Sarhan Thiab, a traffic policeman who was in the circle at the time, said Iraqi police did not fire on Blackwater. "Not a single bullet. They were the only ones shooting," said Thiab, who said he and other traffic officers fled to nearby bushes once the shooting began.
"All the vehicles were shooting. They were shooting in every direction," said a senior Iraqi police official who spoke on condition of anonymity because of the ongoing investigations. "They used a rocket launcher or grenade launcher to hit the car. They were supported by two helicopters who were shooting from the air."
After about 15 minutes, the guards sped away under cover of the smoke, eyewitnesses said.
A joint U.S.-Iraqi government investigation is expected to examine the incident, along with at least a half-dozen other shooting incidents involving Blackwater.
According to the report, the sequence of events leading up to the shooting began at 11:53 a.m., when a car bomb exploded 25 yards outside of the Izdihar financial compound, just over a mile northwest of the Green Zone. One principal was inside, accompanied by a Blackwater personal security detail identified as Team 4. A Blackwater team normally consists of three or four armored vehicles manned by multiple security contractors armed with assault rifles and pistols.
A Blackwater tactical support team, identified as TST 22, drove to the location to help Team 4 extract the principal. The two teams escorted the official back to the Green Zone "without incident," according to the report. "It is unknown who was the target of the" car bomb.
According to the report, a third Blackwater team, identified as TST 23, was dispatched from the Green Zone to assist after the car bomb detonated. Upon arriving at Nisoor Square, in Baghdad's affluent Mansour neighborhood, the report said, TST 23 was "engaged with small arms fire" from "multiple nearby locations."
The report said TST 23 returned fire and tried to drive out of the ambush site. However, one of the company's tactical armored vehicles, a BearCat, became disabled during the shooting. In the middle of the firefight, according to the report, the other tactical support team, TST 22, was ordered back out of the Green Zone to assist TST 23 in Nisoor Square, identified in the document as Gray 87.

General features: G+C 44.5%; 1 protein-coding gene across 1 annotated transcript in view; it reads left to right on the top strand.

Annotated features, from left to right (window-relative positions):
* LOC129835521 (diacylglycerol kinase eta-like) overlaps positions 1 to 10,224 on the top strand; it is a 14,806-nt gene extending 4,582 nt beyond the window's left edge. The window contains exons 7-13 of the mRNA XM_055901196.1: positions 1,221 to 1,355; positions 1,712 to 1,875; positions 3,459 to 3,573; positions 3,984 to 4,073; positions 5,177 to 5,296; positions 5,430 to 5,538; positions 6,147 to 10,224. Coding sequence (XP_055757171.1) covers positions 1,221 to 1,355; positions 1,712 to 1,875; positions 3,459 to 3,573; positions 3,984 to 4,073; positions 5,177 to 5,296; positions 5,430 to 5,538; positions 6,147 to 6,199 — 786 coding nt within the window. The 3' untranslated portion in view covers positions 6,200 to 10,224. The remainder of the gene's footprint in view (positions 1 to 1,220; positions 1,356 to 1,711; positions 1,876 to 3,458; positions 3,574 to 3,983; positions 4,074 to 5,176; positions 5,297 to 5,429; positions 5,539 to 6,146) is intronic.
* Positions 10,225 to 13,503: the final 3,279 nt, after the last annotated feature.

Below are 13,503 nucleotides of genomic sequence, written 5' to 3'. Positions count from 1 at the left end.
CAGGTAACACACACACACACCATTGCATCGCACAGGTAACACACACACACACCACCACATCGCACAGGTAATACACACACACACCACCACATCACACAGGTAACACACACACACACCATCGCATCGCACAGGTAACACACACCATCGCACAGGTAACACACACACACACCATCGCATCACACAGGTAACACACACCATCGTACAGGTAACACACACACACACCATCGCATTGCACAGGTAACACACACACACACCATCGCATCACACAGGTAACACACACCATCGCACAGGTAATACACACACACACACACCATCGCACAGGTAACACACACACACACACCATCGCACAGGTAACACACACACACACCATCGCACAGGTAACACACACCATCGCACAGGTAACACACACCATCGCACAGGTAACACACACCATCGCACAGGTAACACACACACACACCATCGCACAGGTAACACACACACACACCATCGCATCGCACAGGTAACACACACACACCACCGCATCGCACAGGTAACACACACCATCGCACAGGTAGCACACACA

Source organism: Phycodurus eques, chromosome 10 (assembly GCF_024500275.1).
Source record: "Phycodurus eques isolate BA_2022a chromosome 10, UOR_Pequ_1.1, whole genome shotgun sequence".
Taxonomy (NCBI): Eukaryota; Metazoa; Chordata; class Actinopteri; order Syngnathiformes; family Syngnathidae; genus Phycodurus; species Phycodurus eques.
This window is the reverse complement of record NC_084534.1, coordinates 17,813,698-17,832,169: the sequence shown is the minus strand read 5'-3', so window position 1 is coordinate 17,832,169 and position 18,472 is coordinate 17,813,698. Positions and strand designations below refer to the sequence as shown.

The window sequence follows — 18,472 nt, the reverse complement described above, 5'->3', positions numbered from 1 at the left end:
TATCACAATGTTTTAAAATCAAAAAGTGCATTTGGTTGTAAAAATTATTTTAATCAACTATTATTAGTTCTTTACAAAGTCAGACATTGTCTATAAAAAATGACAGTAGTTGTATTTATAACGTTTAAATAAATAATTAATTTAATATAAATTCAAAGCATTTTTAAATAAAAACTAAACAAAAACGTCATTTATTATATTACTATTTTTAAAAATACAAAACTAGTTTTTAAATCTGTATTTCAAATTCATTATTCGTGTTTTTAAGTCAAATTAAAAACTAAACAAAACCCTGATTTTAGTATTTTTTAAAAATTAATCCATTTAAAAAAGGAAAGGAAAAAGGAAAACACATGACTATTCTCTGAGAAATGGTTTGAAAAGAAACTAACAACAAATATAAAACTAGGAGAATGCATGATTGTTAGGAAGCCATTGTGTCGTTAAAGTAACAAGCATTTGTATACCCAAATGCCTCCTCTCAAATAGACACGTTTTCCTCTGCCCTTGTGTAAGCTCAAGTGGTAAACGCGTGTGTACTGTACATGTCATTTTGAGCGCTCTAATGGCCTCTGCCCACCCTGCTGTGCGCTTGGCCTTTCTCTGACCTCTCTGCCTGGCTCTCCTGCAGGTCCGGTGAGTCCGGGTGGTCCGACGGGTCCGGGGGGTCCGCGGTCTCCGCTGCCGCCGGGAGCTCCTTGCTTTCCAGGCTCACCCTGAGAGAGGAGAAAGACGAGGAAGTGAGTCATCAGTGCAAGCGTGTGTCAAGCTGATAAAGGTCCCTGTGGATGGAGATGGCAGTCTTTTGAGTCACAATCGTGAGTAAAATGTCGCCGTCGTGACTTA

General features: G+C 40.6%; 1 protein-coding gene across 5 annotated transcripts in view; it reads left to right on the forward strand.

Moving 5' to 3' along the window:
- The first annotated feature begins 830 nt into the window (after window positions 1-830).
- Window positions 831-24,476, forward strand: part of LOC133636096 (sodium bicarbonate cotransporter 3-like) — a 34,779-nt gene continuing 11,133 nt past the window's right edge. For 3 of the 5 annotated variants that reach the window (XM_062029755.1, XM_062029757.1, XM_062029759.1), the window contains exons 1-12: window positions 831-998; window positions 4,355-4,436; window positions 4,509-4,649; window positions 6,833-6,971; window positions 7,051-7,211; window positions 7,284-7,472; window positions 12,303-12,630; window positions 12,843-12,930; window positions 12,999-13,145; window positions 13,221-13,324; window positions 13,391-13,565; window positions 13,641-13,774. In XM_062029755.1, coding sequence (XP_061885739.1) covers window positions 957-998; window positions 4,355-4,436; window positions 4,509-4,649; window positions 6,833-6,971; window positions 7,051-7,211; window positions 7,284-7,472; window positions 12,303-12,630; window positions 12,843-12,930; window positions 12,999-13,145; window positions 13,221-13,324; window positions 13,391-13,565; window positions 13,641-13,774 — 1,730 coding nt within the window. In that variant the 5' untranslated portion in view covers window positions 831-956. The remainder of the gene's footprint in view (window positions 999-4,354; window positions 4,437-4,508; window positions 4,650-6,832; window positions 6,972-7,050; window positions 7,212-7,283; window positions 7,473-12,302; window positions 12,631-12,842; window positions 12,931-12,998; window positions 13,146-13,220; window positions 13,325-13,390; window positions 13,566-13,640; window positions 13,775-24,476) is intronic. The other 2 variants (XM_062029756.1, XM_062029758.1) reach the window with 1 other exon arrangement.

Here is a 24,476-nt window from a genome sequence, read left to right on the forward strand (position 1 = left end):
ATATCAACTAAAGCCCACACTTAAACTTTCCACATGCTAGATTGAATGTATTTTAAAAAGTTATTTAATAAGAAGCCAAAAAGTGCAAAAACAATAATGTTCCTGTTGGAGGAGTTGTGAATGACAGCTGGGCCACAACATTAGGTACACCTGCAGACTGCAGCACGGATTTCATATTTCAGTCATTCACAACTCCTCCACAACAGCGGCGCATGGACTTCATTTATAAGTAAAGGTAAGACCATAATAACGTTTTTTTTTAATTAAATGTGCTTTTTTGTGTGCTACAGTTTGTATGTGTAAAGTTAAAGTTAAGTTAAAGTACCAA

Before TST 22 could arrive, according to the report, TST 23 had towed the BearCat and returned to the Green Zone. TST 22 found itself alone in the congested traffic circle and confronted by an Iraqi quick-reaction force. "Over the next several minutes, additional Iraqi Army and Iraqi Police units arrived and began to encircle TST 22 with vehicles," according to the report. "The Iraqis had large caliber machine guns pointed at TST 22."
The Blackwater team contacted the tactical operations center for the U.S. Embassy's regional security office, which oversees private security movements, according to the report. The report said the embassy's regional security office deployed the embassy's air assets, believed to be Blackwater's armed "Little Bird" helicopters, for "route reconnaissance and additional coverage."
"The U.S. Army QRF" -- quick-reaction force -- "arrived on scene at 12:39 hours and mediated the situation," the report said. "They escorted TST 22 out of the area and successfully back to the [Green Zone] without further incident."
Some U.S. officials have questioned why the Blackwater team decided to evacuate the principal and return to the Green Zone, rather than remaining inside the compound. "It doesn't make sense," said one U.S. official. "Why would they go back out there when they were already safe?"
The report said Blackwater's armored vehicles incurred superficial damage from small-arms fire. Although the report made no mention of civilian casualties, the document added, "The nature of the Bearcat malfunction is under investigation."
Fainaru reported from El Cerrito, Calif., and Raghavan from Baghdad. Staff researcher Julie Tate contributed to this report.